Massive demonstrations continue across the U.S. two weeks after police killed Minneapolis man George Floyd, leaving public health experts concerned with an eventual spike in COVID-19 cases. Some cried foul of a double standard, as just weeks before, protesters against government shutdowns in some states were roundly criticized.

Medical ethicist Art Caplan told Boston Public Radio on Wednesday people should be free to protest, so long as they are careful, wear masks, bring hand sanitizer and try to socially distance as much as possible.

"I think we can walk and chew gum at the same time," he said. "We still have this plague. I think everybody can be prudent.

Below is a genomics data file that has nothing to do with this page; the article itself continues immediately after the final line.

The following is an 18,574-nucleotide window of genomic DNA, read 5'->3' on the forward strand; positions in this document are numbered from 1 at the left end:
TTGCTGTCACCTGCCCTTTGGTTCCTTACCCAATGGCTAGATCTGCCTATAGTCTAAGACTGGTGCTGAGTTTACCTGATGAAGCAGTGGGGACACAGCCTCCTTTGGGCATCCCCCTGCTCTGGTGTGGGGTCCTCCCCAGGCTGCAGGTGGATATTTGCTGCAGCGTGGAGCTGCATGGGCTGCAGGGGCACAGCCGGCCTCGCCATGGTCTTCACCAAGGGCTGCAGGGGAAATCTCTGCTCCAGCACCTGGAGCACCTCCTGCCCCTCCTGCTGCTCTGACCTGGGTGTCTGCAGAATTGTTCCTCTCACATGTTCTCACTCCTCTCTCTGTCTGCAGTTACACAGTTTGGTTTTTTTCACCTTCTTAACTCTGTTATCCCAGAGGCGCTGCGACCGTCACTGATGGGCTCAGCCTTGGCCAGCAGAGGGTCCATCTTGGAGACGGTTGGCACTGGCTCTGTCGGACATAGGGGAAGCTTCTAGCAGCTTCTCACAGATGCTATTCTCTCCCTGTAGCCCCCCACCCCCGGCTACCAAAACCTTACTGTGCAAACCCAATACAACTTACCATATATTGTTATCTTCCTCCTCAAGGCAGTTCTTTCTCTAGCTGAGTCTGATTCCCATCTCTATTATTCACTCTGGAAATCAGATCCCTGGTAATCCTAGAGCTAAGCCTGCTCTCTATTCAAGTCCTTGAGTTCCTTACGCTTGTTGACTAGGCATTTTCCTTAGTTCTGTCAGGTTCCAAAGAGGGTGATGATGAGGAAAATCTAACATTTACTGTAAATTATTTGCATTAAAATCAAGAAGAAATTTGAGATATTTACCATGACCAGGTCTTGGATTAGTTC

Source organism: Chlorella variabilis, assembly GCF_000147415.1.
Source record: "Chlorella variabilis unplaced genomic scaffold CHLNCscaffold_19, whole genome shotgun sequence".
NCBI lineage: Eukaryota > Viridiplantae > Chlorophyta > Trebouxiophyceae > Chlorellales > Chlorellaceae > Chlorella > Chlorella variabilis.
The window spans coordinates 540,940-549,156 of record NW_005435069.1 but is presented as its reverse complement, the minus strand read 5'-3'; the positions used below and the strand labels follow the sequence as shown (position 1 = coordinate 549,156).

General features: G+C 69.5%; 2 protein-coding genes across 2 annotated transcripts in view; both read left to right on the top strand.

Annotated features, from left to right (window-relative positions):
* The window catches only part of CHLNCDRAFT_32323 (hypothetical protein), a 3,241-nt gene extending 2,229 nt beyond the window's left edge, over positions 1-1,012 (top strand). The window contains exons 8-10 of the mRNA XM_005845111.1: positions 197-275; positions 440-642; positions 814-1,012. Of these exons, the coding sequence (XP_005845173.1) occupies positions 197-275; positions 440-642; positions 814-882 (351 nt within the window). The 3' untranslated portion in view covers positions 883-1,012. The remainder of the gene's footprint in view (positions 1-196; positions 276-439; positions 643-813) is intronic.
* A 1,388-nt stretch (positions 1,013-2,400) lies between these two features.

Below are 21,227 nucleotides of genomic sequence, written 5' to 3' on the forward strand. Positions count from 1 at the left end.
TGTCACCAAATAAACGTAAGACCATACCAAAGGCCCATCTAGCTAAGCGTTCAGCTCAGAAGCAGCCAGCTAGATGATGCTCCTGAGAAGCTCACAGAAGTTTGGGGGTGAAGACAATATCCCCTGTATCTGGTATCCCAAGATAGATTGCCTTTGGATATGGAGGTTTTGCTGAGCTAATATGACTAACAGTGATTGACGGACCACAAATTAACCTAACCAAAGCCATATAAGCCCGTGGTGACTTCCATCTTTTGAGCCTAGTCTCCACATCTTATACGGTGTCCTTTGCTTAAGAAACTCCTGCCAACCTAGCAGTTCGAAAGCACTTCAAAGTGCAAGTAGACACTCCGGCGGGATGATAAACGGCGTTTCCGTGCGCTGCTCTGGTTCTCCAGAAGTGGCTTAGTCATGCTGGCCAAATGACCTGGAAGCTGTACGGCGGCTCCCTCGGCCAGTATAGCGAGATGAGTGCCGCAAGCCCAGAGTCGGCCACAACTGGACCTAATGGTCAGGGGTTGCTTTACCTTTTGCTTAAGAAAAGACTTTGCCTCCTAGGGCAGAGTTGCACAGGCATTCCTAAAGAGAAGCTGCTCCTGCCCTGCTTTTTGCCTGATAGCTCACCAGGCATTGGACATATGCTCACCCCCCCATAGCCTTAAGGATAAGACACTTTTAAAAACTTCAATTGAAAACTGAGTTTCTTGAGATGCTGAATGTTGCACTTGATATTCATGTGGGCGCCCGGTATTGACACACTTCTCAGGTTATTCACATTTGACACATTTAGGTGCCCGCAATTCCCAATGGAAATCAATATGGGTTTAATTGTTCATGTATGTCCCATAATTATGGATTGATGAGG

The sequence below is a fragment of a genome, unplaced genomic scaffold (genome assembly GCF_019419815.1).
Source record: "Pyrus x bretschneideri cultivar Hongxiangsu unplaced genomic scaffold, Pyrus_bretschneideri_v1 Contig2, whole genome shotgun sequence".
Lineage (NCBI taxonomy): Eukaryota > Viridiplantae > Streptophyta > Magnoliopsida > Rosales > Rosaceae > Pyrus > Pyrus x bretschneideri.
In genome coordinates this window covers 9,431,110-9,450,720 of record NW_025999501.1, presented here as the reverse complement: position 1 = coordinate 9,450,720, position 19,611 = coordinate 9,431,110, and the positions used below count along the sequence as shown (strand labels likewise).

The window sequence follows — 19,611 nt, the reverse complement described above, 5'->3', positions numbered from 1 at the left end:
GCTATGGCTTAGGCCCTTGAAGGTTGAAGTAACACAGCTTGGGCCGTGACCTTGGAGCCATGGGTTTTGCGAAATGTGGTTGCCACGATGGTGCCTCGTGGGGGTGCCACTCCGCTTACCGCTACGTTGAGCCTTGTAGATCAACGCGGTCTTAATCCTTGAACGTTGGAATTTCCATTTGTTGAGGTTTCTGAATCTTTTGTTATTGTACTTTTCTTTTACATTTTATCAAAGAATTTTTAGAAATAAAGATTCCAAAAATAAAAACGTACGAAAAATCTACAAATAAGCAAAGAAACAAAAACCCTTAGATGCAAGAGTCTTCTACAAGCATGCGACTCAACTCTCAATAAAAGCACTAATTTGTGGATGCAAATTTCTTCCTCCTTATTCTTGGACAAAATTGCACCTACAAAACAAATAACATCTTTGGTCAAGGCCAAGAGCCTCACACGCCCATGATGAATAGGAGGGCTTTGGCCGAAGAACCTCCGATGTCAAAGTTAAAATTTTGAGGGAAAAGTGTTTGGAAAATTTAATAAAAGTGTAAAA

"Social distancing in a 50,000 person march is probably not going to happen, I get that, but let's not let our guard down."

Before Floyd's killing, Caplan told WGBH News that protesters need to take responsibility for the uptick in cases their actions will likely cause, and acknowledge the risk they're taking when they take to the streets. At the time, people were protesting government shutdowns to businesses that restrict the economy, in an effort to stem the spread of the coronavirus.